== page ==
(Proud of the accomplishment?) In all honesty, my pride is putting on my uniform every day. It’s great I’m going to be out there Opening Day and be the starting shortstop but my pride honestly is coming to the ballpark and putting on this uniform because you think about how many people have put this uniform on and just to be thrown into that mix, that’s what I consider my pride.
(What has been said to him) Nobody said ‘you’re my guy’ but I talked to Bobby, I knew about the decision but nobody said, ‘you’re the guy.’
(Pressure?) No different than any other day, I’ve got to come to the park and perform regardless whether I’m starting or sitting on the bench coming in in the fifth inning. either way I have to be ready to play every day. That’s why either way it doesn’t bother me. I prepare to play everyday but like I said before, if the situation was ‘¦
|A look at why the Red Sox have sent down Jose Iglesias||03.27.12 at 11:33 am ET|
FORT MYERS, Fla. ‘ Jose Iglesias‘ reaction when Bobby Valentine and Ben Cherington broke the news to him Tuesday morning that he wouldn’t be making the major league club coming out of Red Sox‘ spring training?
‘Disappointment,’ the Sox’ manager said. He later added, ‘’He was very professional in his conversation. We all felt there was emotion in the room.’
Then Valentine was asked if it was a difficult call sending out Iglesias, thereby anointing Mike Aviles the Red Sox’ Opening Day shortstop.
‘It was not a tough a decision,’ he said. ‘Eventually things play themselves out and it’s easy to do the right thing, I think.’
So, then the came the next logical question: Why?
Valentine’s explanation had to do with a combination of Iglesias perhaps starting to go the other way in regard to his confidence, along with the continued encouragement gained from watching Aviles.
‘He’s working on things,’ Valentine said of Iglesias. ‘About two weeks he had a mechanic that looked like it was real functional and I think an 0-for-3 took him out of it. That’s one of the things that he has to develop: confidence in his program.’
‘He’s pretty close,’ the manager later added. ‘I mean if something crazy happened tomorrow and Mike was traded for Greg Maddux, who’s making his return or something, I think that Jose could be our shortstop. He’d just have some more difficult developing days at the major league level than I think he will at the minor league level. It’s real tough to sharpen your teeth with major league pitching, as Frank Howard used to say.’
Then there was the presence of Aviles, who has totaled nearly twice as many spring training at-bats as Iglesias while making just one error and totaling a .333 batting average and .867 OPS.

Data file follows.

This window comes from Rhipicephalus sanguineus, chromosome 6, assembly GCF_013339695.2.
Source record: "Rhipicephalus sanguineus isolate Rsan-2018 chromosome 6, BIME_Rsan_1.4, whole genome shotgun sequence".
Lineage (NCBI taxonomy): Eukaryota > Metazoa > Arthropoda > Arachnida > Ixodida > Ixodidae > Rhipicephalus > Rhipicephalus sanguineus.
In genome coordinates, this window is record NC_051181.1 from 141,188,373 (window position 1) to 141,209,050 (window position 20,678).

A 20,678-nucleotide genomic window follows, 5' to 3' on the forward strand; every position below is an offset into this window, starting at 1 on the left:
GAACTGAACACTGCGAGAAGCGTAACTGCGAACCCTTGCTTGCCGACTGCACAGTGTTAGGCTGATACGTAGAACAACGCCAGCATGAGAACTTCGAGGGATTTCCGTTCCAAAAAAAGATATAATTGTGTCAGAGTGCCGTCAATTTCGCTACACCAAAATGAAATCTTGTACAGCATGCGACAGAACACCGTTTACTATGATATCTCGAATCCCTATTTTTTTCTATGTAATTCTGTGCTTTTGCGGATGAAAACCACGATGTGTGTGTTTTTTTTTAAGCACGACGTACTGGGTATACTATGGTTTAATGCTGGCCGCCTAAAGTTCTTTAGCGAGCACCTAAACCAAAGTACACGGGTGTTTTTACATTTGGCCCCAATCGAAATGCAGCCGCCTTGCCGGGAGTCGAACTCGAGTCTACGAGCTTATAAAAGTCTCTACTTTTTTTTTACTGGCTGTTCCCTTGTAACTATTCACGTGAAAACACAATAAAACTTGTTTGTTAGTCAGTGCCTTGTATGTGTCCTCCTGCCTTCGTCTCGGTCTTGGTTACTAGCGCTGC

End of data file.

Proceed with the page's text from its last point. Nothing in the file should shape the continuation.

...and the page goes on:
‘There were a couple factors in what we were evaluating. Mike just didn’t do anything wrong, that’s for sure,’ Valentine said. ‘He did most everything right.’
And, finally, Valentine explained the explanation regarding the process of coming to the decision. As the manager pointed out the day before, it was, and continues to be, a collaborative effort when formulating the roster.
‘Debate? I think we’ve had discussions every day on our team, a couple of times on Jose. It was never a debate,’ he said. ‘I never even knew what side [Cherington] was taking and I don’t know if he ever knew what side ‘ if that’s what it was ‘ that I was taking. We spoke of both players, every day evaluated them and ‘ not only me and Ben, I mean as a staff, this was a staff meeting last night ‘ I think it was a pretty universal ‘ I wouldn’t say 100 percent ‘ but it was a group decision where everyone was on the same page. ‘¦ I’m totally onboard. I like to think it was partly my decision. I like to think that.’
|Jarrod Saltalamacchia takes stock of Jon Lester’s dominating performance||03.26.12 at 4:09 pm ET|
CLEARWATER, Fla. ‘ After catching Jon Lester‘s best performance of the spring ‘ a seven-inning outing in which the lefty struck out 10, didn’t walk a batter while allowing two hits and no runs ‘ catcher Jarrod Saltamacchia explained what transpired in the Red Sox‘ 6-0 win over the Phillies Monday:
(Impressions) ‘He was commanding his fastball inside and down, which obviously makes his other pitches better. It makes them more aggressive on that low pitch, and we can throw it in the dirt and get them to swing over it. At the same time, when he elevates the fastball, it’s hard to catch up. He looked real under control. His delivery looked real tight. He basically repeated it every time.”
(What was key) “The key for him was really just getting ahead and working ahead in the count, throwing strikes. The more we throw strikes, the more they’re going to be aggressive, and then we can start throwing other stuff in the dirt, off the plate.”